One day while climbing the stairs of AU's Arts and Humanities building to go to my next class, I saw a flier advertising a new class that was being offered; "Understanding Islam in the Modern World". I found this interesting, and I was somehow inexplicably drawn to it. Over the next few days I pondered taking the class. It was something that definitely interested me because since 9/11 Islam was always in the news. I wanted to learn why these "people" hated us so much, and what was it about these "people" that was causing so much of the conflict in the world.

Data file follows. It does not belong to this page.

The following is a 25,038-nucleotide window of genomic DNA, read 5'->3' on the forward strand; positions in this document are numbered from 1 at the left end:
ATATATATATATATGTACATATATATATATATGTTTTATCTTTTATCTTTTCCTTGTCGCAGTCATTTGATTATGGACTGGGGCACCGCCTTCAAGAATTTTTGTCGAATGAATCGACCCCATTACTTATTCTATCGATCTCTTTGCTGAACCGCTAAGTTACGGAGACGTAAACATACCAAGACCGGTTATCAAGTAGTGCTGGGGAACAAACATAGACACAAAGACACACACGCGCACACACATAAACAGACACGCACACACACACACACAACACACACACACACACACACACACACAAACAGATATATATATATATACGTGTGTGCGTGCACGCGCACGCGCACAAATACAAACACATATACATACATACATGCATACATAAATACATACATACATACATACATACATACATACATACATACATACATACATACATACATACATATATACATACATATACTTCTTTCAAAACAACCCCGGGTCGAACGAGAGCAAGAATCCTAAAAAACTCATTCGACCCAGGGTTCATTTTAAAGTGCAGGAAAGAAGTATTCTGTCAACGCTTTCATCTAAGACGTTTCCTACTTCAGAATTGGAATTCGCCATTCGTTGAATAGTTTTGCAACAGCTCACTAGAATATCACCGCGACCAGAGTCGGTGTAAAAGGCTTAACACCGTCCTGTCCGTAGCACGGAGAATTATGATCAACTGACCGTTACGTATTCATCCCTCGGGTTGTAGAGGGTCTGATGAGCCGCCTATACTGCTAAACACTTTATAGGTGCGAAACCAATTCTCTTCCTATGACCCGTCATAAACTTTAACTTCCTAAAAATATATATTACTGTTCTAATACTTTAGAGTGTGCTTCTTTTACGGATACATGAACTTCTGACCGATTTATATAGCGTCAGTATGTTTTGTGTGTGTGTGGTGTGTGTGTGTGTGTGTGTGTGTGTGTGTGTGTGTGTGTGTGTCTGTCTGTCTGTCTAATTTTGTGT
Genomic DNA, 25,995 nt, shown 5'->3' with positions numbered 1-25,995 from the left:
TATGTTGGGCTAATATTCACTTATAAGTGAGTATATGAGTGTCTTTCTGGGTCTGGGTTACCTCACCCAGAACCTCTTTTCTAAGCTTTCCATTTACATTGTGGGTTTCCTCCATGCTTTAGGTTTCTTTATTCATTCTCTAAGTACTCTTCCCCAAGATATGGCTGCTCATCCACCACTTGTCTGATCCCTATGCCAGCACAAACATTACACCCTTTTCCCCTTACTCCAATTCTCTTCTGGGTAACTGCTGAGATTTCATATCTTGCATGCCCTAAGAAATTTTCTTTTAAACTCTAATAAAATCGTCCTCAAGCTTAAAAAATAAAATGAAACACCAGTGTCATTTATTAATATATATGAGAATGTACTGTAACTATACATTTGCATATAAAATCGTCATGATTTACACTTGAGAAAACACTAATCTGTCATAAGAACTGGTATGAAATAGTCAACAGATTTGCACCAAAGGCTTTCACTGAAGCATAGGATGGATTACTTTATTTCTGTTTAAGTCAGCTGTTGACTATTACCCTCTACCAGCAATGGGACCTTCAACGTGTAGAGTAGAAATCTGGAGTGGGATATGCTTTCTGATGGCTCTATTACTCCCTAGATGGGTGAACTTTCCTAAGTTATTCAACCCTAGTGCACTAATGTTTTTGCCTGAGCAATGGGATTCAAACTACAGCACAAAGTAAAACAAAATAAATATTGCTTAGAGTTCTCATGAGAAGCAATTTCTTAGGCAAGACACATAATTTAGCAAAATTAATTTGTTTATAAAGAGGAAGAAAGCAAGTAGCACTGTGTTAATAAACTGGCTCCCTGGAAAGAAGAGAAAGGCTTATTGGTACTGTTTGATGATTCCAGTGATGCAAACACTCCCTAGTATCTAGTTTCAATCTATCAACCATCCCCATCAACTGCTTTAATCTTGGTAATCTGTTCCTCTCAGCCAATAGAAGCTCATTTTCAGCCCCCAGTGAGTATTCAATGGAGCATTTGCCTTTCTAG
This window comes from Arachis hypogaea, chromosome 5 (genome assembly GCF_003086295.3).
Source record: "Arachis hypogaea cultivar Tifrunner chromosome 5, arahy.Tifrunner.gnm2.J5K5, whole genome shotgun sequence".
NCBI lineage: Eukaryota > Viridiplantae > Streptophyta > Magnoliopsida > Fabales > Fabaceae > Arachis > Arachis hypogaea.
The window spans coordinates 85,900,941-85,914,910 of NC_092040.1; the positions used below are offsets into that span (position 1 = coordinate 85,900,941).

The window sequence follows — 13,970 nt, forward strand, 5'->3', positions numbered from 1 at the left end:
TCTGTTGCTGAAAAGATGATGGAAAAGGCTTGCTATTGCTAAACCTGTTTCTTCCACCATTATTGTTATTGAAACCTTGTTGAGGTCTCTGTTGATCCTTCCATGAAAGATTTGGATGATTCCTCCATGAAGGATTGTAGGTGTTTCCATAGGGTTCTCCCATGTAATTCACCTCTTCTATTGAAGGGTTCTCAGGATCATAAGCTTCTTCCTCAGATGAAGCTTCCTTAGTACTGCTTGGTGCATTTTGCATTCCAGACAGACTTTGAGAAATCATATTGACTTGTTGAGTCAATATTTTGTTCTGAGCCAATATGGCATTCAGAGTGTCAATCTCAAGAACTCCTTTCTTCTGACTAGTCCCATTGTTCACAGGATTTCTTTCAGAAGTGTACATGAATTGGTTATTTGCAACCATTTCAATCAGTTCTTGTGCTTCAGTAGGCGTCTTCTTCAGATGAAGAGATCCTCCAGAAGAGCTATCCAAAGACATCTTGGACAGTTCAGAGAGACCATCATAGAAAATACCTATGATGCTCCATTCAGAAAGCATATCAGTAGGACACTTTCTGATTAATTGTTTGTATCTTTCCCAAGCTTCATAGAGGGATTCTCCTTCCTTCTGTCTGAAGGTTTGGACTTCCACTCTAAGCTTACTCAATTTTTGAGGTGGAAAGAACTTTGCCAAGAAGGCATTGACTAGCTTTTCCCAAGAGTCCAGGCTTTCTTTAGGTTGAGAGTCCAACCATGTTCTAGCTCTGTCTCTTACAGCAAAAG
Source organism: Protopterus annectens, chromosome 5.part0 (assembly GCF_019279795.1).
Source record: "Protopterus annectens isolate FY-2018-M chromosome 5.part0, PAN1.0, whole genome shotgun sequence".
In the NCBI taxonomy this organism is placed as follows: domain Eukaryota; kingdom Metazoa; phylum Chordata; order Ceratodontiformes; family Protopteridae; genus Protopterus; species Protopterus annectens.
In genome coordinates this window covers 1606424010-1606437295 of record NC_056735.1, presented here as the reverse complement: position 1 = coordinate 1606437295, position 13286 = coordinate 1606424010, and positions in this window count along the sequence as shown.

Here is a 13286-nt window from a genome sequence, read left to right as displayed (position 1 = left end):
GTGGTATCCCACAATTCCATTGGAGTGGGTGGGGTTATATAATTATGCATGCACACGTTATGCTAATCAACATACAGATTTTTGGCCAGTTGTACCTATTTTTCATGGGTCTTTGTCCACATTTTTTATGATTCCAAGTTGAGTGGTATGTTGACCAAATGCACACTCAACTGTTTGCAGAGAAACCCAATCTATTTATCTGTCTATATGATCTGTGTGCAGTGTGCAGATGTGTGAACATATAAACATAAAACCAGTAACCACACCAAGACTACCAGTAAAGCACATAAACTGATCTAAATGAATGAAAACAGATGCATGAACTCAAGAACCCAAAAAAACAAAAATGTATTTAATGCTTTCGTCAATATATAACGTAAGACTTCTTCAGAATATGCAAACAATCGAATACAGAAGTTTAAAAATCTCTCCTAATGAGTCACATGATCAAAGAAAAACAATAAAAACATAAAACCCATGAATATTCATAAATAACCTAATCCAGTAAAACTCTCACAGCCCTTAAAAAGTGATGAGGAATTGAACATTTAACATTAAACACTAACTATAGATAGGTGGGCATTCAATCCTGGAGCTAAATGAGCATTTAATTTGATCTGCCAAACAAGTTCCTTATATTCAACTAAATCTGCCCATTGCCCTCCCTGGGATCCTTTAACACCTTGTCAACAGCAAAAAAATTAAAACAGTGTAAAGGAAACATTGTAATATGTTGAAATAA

Thankfully, I got in the class. From the very beginning I felt drawn to this subject. While I unfortunately cared little for my other classes, I never missed this one. We started to learn about the basic beliefs and practices of Muslims, the five daily prayers, fasting during Ramadan, Zakat or alms giving, and the Hajj or pilgrimage to Mecca. At first all this seemed complicated and really I wondered why it was necessary to do all that. Islam seemed like a very "hard" religion to practice. I thought "maybe that's why they are always so angry". We then started to learn about the pillars of faith, or in others words the six things that ALL Muslims must believe in order to be considered a Muslim. They are to believe in God, to believe in the prophets, belief in the books, belief in the angels, belief in the jinn, and belief in pre-ordained destiny. The first, to believe in God and that there is nothing else worthy of worship other than God, this I had no problem with and found it a pleasant surprise. The second to believe in the prophets of God. I was absolutely shocked to find that Muslims believed in many of the same prophets as Christians did such as Adam, Noah, Moses, Abraham, David, Solomon, and EVEN Jesus!! Of course we spent a lot of time talking about Jesus Christ. I was amazed that Muslims believed in the virgin birth, and in all the other miracles that he performed. However when they said that Jesus is not the son of God, this I had to think about. But, when I really thought about it, Adam had no father or mother, but Christians didn't call him son of God. So that made sense.